The costs of running this huge site are paid for by ads. Please consider registering and becoming a Supporting Member for an ad-free experience. Thanks, ECF team.

Something for the soldering challenged?

Discussion in 'Modding Forum' started by Sunshyn, Mar 3, 2009.

Thread Status:
Not open for further replies.
Image has been removed.
URL has been removed.
Email address has been removed.
Media has been removed.
  1. Sunshyn

    Sunshyn Senior Member ECF Veteran

    Feb 18, 2009
    CT, USA
  2. D_Struct

    D_Struct Super Member ECF Veteran

    Feb 9, 2009
    Lufkin, TX
    I think it's still up in the air as to how much heat the glue can take. It wouldn't have to take a ton, but it would still have to hold up to some.

    Not sure if anyone here ever came to a conclusion as to how viable this is when it was last mentioned.

    Honestly, I had only soldered ONCE in my life before doing my mod. It wasn't hard at all. If I can pick it up, anyone can.
  3. MisterPuck

    MisterPuck Senior Member ECF Veteran

    I own a bunch of wire glue for non-ecig-related projects, the stuff is great.... up to a point. Conducts great, doest burn out on sustained charge ect. However it does degrade over time as well as having many issues with how you use it. temp, moisture ect ect.

    While I would rate it as excellent for quick repair use, i wouldnt ever recommend it for something as a final use soldering agent, nor would i trust it in something Im putting up to my face to turn on.:|
  4. dc2k08

    dc2k08 Ultra Member ECF Veteran

    May 21, 2008
    Thanks for posting this. might be just what I'm looking for. wire glue eh. Who'd have thought. Hope I can find a supplier closer to home.
  5. Cellmeister

    Cellmeister Ultra Member ECF Veteran

    Jan 3, 2009
    Beantown, USA
    Hi Sunshyn,

    Yes, The Wire Goo Is good for some applications but not all and be sure to keep it away from switches (same as crazy glue). It is definitely a tool for the tool box!

    OK How bout Real Soldering: For The People Interested In Learning How To Solder, They Have Soldering Practice Kits for $10.00 and Up.

    I saw one for like $20.00 at or something like that, they have a store U do it electronics,in needham, ma.

    The Generic Soldering Practice Kit includes a generic soldering iron, solder, some practice boards, LEDS, Small Projects, etc. So You Can Get Some Real Easy Hands On Soldering Practice!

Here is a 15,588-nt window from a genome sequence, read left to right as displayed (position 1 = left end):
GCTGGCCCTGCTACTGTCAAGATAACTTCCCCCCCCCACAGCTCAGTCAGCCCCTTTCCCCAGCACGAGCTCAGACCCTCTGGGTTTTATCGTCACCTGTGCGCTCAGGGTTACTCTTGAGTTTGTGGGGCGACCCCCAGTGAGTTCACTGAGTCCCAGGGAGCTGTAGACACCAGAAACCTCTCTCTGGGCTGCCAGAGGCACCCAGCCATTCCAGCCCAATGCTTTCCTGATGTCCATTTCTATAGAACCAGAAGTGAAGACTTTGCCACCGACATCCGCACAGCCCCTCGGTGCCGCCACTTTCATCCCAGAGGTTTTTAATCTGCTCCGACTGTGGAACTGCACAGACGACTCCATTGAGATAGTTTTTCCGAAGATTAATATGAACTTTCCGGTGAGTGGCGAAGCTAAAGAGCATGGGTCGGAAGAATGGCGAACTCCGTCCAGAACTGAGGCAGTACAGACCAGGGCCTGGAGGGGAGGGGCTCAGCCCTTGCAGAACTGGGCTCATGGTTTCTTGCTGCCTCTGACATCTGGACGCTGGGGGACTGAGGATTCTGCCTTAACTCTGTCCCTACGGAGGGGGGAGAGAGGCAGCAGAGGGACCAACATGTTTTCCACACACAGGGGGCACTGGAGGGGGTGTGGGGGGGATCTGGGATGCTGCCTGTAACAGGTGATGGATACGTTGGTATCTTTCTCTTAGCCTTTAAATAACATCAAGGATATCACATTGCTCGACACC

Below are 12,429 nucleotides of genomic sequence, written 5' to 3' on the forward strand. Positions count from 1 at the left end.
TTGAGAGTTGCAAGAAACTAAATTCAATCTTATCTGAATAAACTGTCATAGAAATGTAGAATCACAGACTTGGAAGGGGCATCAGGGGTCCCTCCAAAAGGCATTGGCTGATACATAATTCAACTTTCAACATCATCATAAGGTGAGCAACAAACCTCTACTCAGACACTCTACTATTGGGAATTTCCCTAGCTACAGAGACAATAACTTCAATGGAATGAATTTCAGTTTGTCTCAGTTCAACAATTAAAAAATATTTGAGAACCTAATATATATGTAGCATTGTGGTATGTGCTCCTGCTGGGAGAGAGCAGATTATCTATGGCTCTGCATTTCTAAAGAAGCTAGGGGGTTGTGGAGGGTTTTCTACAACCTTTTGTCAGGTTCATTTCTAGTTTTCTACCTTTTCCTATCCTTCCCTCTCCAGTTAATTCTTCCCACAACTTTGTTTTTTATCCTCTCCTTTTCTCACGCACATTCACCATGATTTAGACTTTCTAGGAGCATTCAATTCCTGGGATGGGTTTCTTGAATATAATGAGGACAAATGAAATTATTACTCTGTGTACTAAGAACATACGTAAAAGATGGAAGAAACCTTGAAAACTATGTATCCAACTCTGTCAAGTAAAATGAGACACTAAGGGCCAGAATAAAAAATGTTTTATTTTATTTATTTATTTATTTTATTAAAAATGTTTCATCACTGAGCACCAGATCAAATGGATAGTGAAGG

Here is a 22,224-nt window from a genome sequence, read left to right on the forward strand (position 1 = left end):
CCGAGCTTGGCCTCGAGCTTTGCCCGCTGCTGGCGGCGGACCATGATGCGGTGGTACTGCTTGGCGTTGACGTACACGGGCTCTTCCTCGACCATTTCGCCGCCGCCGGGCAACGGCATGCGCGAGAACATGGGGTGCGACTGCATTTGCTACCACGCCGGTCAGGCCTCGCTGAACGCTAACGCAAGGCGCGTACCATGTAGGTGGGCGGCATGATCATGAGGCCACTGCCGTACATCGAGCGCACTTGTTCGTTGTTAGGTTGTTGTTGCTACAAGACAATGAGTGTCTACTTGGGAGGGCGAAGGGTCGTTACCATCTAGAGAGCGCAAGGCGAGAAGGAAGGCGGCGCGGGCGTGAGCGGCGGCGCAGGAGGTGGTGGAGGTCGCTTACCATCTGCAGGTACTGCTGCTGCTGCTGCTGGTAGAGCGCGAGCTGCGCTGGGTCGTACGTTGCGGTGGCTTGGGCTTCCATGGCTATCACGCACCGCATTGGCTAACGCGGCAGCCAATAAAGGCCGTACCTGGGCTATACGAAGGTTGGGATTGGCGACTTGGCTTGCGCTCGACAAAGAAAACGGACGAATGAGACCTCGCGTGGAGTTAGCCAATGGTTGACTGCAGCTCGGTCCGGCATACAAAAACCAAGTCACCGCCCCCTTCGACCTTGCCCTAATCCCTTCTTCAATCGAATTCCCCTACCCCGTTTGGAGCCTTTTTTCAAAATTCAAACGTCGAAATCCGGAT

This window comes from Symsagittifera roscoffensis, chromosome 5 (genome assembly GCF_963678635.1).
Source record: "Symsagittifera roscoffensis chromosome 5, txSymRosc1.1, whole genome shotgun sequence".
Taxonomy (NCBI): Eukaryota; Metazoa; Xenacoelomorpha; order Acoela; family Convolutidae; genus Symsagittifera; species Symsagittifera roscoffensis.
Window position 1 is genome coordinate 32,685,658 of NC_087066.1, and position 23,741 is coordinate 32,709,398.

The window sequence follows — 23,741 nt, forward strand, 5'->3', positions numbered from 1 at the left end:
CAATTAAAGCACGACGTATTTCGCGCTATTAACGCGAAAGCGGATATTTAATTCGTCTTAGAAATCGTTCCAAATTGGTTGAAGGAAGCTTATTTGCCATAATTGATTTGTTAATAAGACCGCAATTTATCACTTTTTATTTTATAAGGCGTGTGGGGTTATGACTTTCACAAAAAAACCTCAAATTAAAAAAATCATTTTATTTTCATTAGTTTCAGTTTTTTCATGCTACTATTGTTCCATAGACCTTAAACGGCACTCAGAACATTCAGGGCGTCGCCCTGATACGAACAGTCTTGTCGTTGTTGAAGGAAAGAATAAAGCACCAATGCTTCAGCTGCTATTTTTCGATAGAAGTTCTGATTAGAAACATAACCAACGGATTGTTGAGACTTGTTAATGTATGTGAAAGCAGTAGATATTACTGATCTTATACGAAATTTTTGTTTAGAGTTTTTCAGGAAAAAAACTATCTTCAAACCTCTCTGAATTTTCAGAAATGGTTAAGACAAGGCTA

I would say the Soldering Practice Kit it is great for people you wanna start soldering, ie practice & learn with instructions & some cool kits.

    You might wanna do a google for a Soldering Practice Kit or something similar.

    Good Luck To All & Please Read The Instructions!

    Keep Vapin!
  6. Sunshyn

    Sunshyn Senior Member ECF Veteran

    Feb 18, 2009
    CT, USA
    Thanks for all the information. I hadn't been aware anything like that was available so I thought I'd post it.
    I don't tend to do the soldering here, though I've done a little just to learn how to do it. It really isn't that difficult. Cellmeister's post looks like great resources for anyone wanting to try.
  7. vslim

    vslim Full Member

    Feb 19, 2009
    Houston TX
    These are my tips about soldering from another thread--you also might want to get some desoldering wick to get rid of excess solder from the join.

    A couple of hints for soldering--always have a damp paper towel on hand--it serves many purposes--

    Use it to wipe off extra solder from the tip
    Use it to drip water to cool a just-soldered connection to cool it fast, or just touch a wet twist to the piece
    Use it to cool your finger-thumb-hand after you have paid the Soldering Gods with the obligatory burn
    After you finish the piece and are inspecting/fooling around with it, the paper towel will dry out and catch fire to remind you you forgot to unplug the iron. :evil:

    Also-- put a strong broccoli-type rubber band around the grips of your needle nose pliers to make a gripping tool so you aren't chasing the piece around while trying to solder it.
    Wait awhile to be sure the iron is totally hot before starting. Use skinny solder. Consider pre-tinning the piece and the wire to make the final joint faster. You are supposed to make a good mechanical connection before you solder the joint, but that isn't always possible. You may wish to make wires a bit longer and solder outside of your box rather than soldering in place, so you don't melt your box and can remove the circuit later in case you want to change it.
  8. MisterPuck

    MisterPuck Senior Member ECF Veteran


    Magnification clip man-shaped thing. Know it, use it, love it.
  9. ainako

    ainako Super Member Verified Member ECF Veteran

    Nov 25, 2008
    Southern California
Thread Status:
Not open for further replies.

Share This Page

  1. This site uses cookies to help personalise content, tailor your experience and to keep you logged in if you register.
    By continuing to use this site, you are consenting to our use of cookies.
    Dismiss Notice